A Resource for US Diplomacy

In rhetoric, and increasingly in action, US President Barack Obama’s administration is ushering in a willingness to engage the “other” – the missing link in US statecraft. From Syria to elements of the Taleban, the Obama administration has sought discourse and engagement, not marginalisation and exclusion.

By Joyce S. Dubensky (World View)

Published: Tue 28 Apr 2009, 11:43 PM

Last updated: Thu 2 Apr 2015, 8:49 AM

The administration has the resources to implement its vision, including new funding from Congress, the backing of the American public, and the support it has received from across the world.

However, there is one resource at its disposal that has been largely overlooked, to our collective detriment: religious peacemakers. These are local clergy and lay people for whom religion is a source of motivation and a practical resource for peacemaking, peace-building and conflict resolution. Forward-looking, multi-dimensional “smart” diplomacy must support Track II (citizen) efforts and consider these individuals potential allies.

Religious peacemakers are already on the ground in Iraq, Afghanistan, Nigeria, Pakistan and other conflict zones, working to stop violence and build sustainable peace. Because of their local knowledge, community membership and long-term commitment, their advice can make all the difference when responding to some of today’s seemingly intractable conflicts. A few examples make the case. Take Canon Andrew White, a Christian clergyman based in Baghdad since 1998.

Understanding the influence of religion within Iraqi society, he has built extensive relationships with members of every religion and sect, including those who are perpetuating violence and chaos. White knows that “where religion is part of the problem, it must be part of the solution.” His work in the region, from the 2004 Baghdad Religious Accords to the 2008 joint Sunni-Shia fatwa (a religious legal opinion) against violence, demonstrates that when religious peacemakers engage other religious actors it “opens new paths to peace”.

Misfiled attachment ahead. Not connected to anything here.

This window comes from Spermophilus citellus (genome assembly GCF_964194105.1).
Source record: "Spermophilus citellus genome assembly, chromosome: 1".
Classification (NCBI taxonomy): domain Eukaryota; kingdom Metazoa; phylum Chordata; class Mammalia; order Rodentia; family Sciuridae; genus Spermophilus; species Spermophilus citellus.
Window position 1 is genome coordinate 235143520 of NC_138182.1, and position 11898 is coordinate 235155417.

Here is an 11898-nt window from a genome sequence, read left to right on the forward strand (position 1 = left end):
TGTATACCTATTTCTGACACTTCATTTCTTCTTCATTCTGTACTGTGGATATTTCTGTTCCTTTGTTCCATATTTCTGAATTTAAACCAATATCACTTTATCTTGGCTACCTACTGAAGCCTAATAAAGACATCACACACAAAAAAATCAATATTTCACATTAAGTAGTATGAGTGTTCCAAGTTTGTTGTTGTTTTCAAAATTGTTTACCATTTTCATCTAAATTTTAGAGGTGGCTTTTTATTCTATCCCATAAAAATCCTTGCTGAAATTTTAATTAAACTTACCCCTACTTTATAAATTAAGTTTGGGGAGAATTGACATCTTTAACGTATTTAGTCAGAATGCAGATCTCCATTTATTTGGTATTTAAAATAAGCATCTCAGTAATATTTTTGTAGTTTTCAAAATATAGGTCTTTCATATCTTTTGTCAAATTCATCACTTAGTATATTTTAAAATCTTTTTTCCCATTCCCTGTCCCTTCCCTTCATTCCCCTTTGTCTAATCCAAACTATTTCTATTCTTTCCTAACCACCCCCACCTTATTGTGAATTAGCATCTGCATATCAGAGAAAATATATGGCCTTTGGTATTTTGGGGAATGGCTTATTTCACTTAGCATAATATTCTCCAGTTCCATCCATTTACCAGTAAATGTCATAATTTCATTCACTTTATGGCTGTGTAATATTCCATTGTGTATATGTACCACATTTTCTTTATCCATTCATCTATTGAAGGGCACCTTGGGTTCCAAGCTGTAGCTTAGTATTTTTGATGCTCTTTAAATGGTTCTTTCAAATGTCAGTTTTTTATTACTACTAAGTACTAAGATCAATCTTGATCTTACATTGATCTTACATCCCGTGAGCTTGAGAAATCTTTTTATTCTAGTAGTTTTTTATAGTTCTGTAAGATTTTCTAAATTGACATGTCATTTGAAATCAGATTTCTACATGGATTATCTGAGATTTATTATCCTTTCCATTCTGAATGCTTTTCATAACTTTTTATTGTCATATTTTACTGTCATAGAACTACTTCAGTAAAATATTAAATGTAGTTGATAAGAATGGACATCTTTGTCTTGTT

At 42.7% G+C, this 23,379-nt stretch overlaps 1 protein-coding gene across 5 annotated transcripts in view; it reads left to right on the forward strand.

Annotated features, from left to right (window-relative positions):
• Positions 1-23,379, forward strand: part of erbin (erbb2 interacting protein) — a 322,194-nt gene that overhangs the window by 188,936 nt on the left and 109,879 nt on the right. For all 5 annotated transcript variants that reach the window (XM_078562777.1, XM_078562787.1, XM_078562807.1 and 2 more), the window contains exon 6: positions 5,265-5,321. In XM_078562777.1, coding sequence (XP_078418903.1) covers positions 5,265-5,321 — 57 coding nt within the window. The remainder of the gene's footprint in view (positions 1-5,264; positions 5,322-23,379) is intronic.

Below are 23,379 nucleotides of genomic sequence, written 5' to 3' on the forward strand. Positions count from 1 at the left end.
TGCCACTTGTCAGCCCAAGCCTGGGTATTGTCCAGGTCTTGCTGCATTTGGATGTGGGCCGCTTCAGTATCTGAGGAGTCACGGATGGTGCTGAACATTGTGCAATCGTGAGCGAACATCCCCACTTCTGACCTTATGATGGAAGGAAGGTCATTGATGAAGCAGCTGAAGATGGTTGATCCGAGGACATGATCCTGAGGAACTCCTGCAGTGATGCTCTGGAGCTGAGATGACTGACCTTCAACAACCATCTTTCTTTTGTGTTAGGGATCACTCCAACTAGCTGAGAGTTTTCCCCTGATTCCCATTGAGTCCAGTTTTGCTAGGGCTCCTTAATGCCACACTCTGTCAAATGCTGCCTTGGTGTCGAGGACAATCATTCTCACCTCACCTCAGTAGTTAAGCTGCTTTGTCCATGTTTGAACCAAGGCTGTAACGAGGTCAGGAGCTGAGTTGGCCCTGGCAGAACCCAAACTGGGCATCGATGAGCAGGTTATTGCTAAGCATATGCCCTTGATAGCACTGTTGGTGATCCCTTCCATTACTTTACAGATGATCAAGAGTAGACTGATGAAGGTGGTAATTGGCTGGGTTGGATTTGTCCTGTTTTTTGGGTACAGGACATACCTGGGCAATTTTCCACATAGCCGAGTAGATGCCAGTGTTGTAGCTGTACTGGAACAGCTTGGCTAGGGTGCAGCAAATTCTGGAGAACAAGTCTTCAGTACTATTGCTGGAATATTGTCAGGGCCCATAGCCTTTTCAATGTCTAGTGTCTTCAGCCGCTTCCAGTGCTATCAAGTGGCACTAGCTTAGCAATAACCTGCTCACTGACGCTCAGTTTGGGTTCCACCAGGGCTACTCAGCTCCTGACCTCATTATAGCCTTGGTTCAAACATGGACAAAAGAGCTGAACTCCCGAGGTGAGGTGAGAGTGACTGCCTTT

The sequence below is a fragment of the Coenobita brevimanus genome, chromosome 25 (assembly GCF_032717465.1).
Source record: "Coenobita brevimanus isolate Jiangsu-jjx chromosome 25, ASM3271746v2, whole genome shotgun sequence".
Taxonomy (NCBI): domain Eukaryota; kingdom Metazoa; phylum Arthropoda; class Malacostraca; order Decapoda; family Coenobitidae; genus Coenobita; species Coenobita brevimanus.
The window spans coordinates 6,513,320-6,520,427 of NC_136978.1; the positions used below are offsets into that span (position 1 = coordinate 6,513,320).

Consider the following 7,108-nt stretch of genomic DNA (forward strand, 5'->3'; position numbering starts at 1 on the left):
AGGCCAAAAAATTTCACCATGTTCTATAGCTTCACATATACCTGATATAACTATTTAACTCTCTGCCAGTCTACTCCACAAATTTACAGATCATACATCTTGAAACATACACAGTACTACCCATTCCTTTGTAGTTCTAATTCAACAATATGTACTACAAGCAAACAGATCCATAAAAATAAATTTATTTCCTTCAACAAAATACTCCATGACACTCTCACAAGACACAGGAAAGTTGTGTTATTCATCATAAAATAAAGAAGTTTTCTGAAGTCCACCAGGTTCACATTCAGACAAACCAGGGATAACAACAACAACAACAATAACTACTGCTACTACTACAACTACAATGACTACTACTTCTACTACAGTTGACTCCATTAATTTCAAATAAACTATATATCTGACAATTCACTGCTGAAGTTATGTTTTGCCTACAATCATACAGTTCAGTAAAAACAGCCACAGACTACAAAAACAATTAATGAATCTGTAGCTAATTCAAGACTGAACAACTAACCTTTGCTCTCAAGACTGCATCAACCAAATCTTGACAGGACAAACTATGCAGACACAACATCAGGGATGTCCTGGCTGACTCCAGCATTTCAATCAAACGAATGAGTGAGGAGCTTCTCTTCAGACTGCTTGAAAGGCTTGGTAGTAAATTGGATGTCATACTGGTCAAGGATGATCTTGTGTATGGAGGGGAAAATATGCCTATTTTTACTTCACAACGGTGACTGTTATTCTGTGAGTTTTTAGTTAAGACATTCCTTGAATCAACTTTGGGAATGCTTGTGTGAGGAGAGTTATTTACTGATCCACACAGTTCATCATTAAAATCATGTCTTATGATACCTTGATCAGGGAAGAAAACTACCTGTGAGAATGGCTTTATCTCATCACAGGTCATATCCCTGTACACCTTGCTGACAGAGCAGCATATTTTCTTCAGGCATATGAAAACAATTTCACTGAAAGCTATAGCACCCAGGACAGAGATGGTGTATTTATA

From Nigeria, meet Imam Muhammad Ashafa and Pastor James Wuye. As religious leaders, they have authority, followers and trust. They have negotiated lasting peace agreements, including the end to the 1992 Zango Kataf ethnic-religious crisis in Kaduna State, when riots broke out between Christians and Muslims. Moreover, they sustain relationships with locals to prevent renewed conflict through, for example, television and radio ads that reinforce themes of respect. Through their Interfaith Mediation Center, they train women, youth, pastors and imams to work side by side as mediators, quoting each other’s sacred texts in pursuit of reconciliation.

Throughout Pakistan, Azhar Hussain has trained thousands of Pakistani and Afghan madrassa (religious school) administrators and teachers in human rights and conflict resolution. These local leaders have, in turn, taken enormous risks: negotiating the freedom of Korean Christian hostages in 2007, holding interfaith workshops with Pakistani Christians leaders, and convincing Taleban members to play a positive role in peacemaking. Some Taleban members have gone on to conduct their own training workshops on peace, reconciliation, and how Islam must be a force for peace.

For many years, various forces have attempted to use madrassas for their own purposes, often for violent or political ends. As Hussain’s work illustrates, genuine, respectful engagement with educators in madrassas – historic and sacred Islamic institutions – and a willingness to see their leaders as potential allies can profoundly change the dynamic at the grassroots and in Muslim-Western relations.

Obama and Hillary Clinton, the US secretary of state, say they are prepared to “re-engage vigorously” in the Middle East. But re-engagement in this region, as in South Asia and elsewhere, can yield results only if all actors are present at the negotiating table. Such inclusiveness will lay the foundation for real, lasting change.

These four religious peacemakers — and countless others like them — will continue their work, whether the Obama administration calls on them or not. But the new administration’s oratory offers hope and an opportunity for broader impact, if US policy is reformed to take into account the religious dimension of international relations and conflict resolution. It all depends on what “smart diplomacy” really means for the United States.

In the words of the 19th century French political thinker Alexis de Tocqueville, “The greatest obstacles are less in the country than in ourselves. Let us change our methods and we will change our fortune.”

Joyce S. Dubensky is executive vice president of the Tanenbaum Center for Interreligious Understanding (www.tanenbaum.org). This article was written for the Common Ground News Service

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